A lot has been made, and will continue to be made, about Kyrie Irving’s vague response to questions about his long-term future with the Celtics. The star point guard said, “Contractually, financially, [an extension] just doesn't make any sense,” when asked about potentially signing an extension with the Celtics this summer (Irving would make approximately $80 million more if he opted out of his contract and re-signed with the Celtics next summer).

A lot has also been made, and will continue to be made, about Irving’s vague response to questions about his opinion on the shape of the Earth. The 26-year-old was vexingly ambiguous on the topic in an interview with the New York Times' Sopan Deb last week.

Not enough has been made about the connection between the two topics: Kyrie’s feelings about his future with the Celtics and his skepticism about the shape of the planet.

Alex Moshakis recently wrote about a Flat Earther conference for the Guardian and made a few observations about the type of people in attendance that reminded me of Kyrie.

A distrust of the establishment, or “them,” is necessary for anyone who doubts the scientific consensus we’ve held for thousands of years. Now, I don’t know Irving (although I did say hello to him at Media Day last fall) but I could see why he might have trust issues. The Cavaliers signed him to a max extension in the summer of 2014, releasing a statement in which they called him “firmly at the core of our Cavaliers team and family for years to come." just days later they signed LeBron James.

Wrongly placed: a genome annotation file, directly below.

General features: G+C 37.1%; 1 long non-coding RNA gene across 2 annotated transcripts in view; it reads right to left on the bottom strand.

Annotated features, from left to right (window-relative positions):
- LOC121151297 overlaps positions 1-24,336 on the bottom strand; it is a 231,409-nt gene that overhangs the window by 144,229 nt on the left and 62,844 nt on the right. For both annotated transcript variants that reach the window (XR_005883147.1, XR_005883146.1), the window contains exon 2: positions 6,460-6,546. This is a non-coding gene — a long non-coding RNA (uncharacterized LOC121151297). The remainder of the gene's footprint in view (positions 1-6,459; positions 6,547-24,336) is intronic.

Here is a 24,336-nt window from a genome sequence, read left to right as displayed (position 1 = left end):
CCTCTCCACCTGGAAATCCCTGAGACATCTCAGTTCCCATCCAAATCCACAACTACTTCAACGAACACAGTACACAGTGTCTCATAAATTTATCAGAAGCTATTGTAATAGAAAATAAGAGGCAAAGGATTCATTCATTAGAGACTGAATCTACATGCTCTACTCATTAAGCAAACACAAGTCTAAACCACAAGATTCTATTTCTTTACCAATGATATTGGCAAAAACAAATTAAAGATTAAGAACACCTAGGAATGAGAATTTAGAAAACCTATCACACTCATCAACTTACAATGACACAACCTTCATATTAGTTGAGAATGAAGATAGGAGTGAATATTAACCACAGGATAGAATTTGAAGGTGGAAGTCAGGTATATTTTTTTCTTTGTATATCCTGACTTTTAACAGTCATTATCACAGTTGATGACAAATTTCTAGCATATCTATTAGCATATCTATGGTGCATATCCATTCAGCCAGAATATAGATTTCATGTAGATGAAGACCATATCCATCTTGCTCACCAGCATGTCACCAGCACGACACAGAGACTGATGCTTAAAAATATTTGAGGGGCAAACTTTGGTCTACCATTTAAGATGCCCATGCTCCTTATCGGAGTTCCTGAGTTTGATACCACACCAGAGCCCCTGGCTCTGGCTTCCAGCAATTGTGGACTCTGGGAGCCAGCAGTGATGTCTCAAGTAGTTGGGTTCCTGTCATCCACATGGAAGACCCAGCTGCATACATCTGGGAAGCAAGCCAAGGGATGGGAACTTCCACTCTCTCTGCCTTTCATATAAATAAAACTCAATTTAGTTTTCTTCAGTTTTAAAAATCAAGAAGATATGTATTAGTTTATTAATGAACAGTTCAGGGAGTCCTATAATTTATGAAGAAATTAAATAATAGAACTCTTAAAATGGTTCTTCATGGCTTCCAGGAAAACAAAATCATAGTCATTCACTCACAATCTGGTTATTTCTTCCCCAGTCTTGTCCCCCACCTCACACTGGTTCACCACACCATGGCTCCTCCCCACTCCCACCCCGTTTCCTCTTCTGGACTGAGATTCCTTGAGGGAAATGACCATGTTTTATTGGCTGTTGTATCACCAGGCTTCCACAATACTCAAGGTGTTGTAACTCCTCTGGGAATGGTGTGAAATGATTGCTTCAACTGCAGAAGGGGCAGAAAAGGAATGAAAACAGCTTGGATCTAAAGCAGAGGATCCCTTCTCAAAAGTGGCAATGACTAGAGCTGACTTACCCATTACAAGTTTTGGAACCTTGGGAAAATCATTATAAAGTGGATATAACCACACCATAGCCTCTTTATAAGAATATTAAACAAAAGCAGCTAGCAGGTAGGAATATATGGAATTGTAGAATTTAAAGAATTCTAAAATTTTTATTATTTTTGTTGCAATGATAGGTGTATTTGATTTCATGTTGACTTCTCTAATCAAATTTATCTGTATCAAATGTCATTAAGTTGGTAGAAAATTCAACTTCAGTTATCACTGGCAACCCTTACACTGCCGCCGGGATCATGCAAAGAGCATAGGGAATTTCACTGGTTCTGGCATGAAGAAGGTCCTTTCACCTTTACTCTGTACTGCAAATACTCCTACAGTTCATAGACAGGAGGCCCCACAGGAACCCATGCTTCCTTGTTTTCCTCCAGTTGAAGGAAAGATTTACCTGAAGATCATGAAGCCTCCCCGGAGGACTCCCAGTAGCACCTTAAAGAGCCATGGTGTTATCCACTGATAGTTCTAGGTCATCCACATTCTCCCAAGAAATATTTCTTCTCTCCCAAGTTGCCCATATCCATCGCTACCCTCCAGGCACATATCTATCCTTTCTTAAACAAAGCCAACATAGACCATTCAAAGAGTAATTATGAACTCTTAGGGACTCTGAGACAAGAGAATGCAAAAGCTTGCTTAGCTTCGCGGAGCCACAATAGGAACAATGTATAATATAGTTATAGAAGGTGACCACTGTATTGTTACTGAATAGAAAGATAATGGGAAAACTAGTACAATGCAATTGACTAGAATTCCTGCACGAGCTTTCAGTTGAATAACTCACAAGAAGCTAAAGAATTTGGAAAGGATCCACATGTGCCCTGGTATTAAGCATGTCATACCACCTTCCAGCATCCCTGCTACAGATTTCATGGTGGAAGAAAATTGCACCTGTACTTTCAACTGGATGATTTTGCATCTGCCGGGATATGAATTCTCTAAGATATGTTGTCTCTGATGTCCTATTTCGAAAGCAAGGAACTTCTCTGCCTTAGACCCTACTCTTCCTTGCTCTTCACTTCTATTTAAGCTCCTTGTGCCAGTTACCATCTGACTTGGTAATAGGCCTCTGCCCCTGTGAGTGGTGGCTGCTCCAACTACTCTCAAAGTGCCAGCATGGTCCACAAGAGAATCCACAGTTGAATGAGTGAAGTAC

Fast forward to the summer of 2016, when word reportedly gets to Kyrie that the team has had internal talks about what they might receive in return for him in a trade. Irving hit the arguably the biggest shot in NBA history in Game 7 of the 2015 NBA Finals, helping the Cavaliers overcome a 3-1 deficit against the 73-win Golden State Warriors...and they’re thinking of trading him? 

That’s when the next common trait of Flat Earthers comes into play. Moshakis notes that many of the people he spoke to at the conference were in search of control over their life. They don’t want to just swallow what scientist tell them because it’s what everyone else does, they want to decide for themselves, and that a rejection of the establishment is a “bid to reclaim personal agency.” Irving’s request for a trade was a way to regain control of his career … just like unrestricted free agency will be next summer.

Harry Dyer, a lecturer at the University of East Anglia was also at the Flat Earth conference. His write up on Live Science  focused on the attendees' skepticism “of existing power structures and their tight grasps on knowledge.” Irving’s appearance on ESPN’s First Take last fall was a clear example of his refusal to accept social norms. He doesn’t care whether he was “supposed” to want to stay with LeBron James, the best player on the planet. He wanted to leave and didn’t care what NBA society thought about it. It’s honestly refreshing.

That’s why reading into Kyrie’s comments, one way or the other, about his future with the Celtics are just conjecture. Conventional wisdom says he should want to stay in Boston, where he will make the most money, play for a prestigious franchise with an elite coach surrounded by young players with star potential. But conventional wisdom means nothing to Kyrie. He’s told us that with his words and actions. Kyrie has earned the right to control his career, and that’s exactly what he will do next summer. Let’s hope he decides this city is the best place on Earth, whatever shape it may be, for him to grow in.